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Are NYers Better Off Than Four Years Ago? More Say 'No'

10:51 PM, Oct 12, 2012   |    comments
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By Joseph Spector, Gannett Albany

Forty-seven percent of New Yorkers said they are worse off now than they were four years ago, compared to 37 percent who said they are better off today, according to a Siena College poll Friday.

The poll of 621 state residents found that voters felt their finances were in worse shape than in 2008, the last presidential election. When asked about their savings and their income versus expenses, a plurality of voters - 40 percent in both cases - said they are worse off.

"New Yorkers continue to climb a steep financial hill. Few say that their load has lightened since this time in 2008," said Don Levy, the director of the Siena Research Institute, which conducted the poll that was underwritten by First Niagara Bank.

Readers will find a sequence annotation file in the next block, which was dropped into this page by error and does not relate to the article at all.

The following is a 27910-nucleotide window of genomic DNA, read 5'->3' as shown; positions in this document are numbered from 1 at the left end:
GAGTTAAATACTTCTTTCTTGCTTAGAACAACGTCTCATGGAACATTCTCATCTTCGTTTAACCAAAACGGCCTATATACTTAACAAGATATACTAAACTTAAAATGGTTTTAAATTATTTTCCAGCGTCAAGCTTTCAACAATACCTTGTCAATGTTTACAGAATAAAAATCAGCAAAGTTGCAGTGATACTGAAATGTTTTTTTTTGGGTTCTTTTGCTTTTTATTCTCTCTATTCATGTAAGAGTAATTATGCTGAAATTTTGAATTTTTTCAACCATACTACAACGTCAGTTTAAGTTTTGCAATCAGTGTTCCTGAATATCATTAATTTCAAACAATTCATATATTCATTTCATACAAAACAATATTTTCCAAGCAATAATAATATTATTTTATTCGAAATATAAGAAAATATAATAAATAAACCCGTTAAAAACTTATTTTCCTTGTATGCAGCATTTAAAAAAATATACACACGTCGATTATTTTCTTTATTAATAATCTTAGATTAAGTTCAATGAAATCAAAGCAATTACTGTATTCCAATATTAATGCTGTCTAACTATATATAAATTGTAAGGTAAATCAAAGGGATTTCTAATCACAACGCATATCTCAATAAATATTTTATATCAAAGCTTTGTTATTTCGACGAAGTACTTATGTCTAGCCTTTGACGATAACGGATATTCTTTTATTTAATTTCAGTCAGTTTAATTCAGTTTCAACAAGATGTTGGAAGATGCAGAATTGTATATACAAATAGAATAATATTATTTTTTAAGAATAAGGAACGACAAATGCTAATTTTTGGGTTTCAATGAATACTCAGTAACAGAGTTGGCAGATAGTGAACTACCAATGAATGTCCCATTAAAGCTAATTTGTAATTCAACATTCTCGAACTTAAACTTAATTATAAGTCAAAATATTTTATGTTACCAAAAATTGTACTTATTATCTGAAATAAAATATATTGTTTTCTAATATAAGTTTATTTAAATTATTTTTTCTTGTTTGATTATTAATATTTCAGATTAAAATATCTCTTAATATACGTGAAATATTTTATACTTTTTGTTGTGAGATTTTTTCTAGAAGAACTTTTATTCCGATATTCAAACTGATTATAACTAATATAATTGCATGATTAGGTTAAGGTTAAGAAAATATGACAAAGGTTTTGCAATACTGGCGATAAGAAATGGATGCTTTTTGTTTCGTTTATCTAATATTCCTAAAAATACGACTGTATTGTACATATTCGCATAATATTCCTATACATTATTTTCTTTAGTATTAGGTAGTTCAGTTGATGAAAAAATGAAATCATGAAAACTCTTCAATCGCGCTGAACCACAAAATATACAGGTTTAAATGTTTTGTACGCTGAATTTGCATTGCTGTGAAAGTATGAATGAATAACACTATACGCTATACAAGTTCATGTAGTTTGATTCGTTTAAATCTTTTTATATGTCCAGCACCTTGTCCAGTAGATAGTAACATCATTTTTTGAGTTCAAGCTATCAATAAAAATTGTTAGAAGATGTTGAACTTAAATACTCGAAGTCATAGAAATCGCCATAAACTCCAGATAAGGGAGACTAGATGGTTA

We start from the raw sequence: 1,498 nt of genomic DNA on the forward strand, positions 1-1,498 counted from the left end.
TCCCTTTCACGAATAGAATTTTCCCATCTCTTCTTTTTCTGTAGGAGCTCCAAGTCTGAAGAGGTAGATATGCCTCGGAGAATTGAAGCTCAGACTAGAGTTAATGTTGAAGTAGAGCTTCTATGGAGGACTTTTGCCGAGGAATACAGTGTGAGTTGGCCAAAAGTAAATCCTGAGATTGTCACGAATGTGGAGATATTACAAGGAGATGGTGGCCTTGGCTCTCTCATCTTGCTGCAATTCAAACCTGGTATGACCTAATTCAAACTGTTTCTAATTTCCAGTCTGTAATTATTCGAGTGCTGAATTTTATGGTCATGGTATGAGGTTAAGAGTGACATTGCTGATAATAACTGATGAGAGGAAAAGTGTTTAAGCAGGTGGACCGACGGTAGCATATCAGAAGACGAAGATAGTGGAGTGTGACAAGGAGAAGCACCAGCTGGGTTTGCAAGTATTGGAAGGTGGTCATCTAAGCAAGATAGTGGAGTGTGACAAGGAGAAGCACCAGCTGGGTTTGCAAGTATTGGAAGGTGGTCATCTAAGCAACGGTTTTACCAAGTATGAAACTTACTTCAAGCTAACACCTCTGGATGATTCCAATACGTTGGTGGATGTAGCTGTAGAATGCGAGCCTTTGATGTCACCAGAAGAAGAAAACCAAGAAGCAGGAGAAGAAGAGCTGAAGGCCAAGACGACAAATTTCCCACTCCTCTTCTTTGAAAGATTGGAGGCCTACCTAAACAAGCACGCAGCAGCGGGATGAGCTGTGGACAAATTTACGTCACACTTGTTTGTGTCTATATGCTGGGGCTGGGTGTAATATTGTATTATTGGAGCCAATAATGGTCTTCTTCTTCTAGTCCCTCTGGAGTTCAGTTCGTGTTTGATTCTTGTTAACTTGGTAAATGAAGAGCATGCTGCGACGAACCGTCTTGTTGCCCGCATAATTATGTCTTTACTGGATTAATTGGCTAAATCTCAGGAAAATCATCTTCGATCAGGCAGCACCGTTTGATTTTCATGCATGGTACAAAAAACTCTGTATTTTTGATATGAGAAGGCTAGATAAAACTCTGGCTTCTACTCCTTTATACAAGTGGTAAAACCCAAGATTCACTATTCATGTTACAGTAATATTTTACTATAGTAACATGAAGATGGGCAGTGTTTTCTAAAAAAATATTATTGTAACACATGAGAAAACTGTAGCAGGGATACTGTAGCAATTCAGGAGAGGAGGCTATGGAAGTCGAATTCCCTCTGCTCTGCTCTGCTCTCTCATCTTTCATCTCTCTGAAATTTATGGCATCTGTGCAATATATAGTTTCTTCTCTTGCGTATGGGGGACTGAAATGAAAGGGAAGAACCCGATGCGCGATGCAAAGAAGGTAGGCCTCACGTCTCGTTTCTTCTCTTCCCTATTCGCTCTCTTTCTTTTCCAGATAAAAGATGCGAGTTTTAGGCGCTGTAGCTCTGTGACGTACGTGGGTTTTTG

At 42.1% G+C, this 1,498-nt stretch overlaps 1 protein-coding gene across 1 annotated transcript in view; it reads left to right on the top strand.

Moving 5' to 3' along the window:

The poll comes a month before the presidential elections, as well as elections for Congress and the state Legislature. Enrolled Democrats outnumber Republicans in New York by a 2-to-1 margin.

Voters were split on their outlook of the national economy. Fifty percent, up from 45 percent a year ago, said they thought the nation's current economic problems were temporary, the poll said. Half of those polled thought the country's best days had passed.

Levy said the results showed more voters were looking, albeit slightly, to a brighter future.

"With half saying the economic glass is more full than empty as they look to the future, the trail may be evening out as we hit the next bend," he said in a statement. "Younger New Yorkers, Democrats, and those with jobs are more optimistic than their older, Republican and not-working neighbors."

The view of the economy was weakest in upstate and the New York City suburbs, the poll found.

By a 51 percent to 34 percent margin, upstate voters said they were worse off than four years. The sentiment was similar in the suburbs: 50 percent to 32 percent. In New York City, 42 percent of voters said they were worse off than they were four years ago, compared to 37 percent who said their situation had improved.

The "Annual New York Survey of the Economy and Personal Finances" by Siena College, which is located near Albany, had a margin of error of 3.9 percentage points. It was conducted Oct. 2-6.

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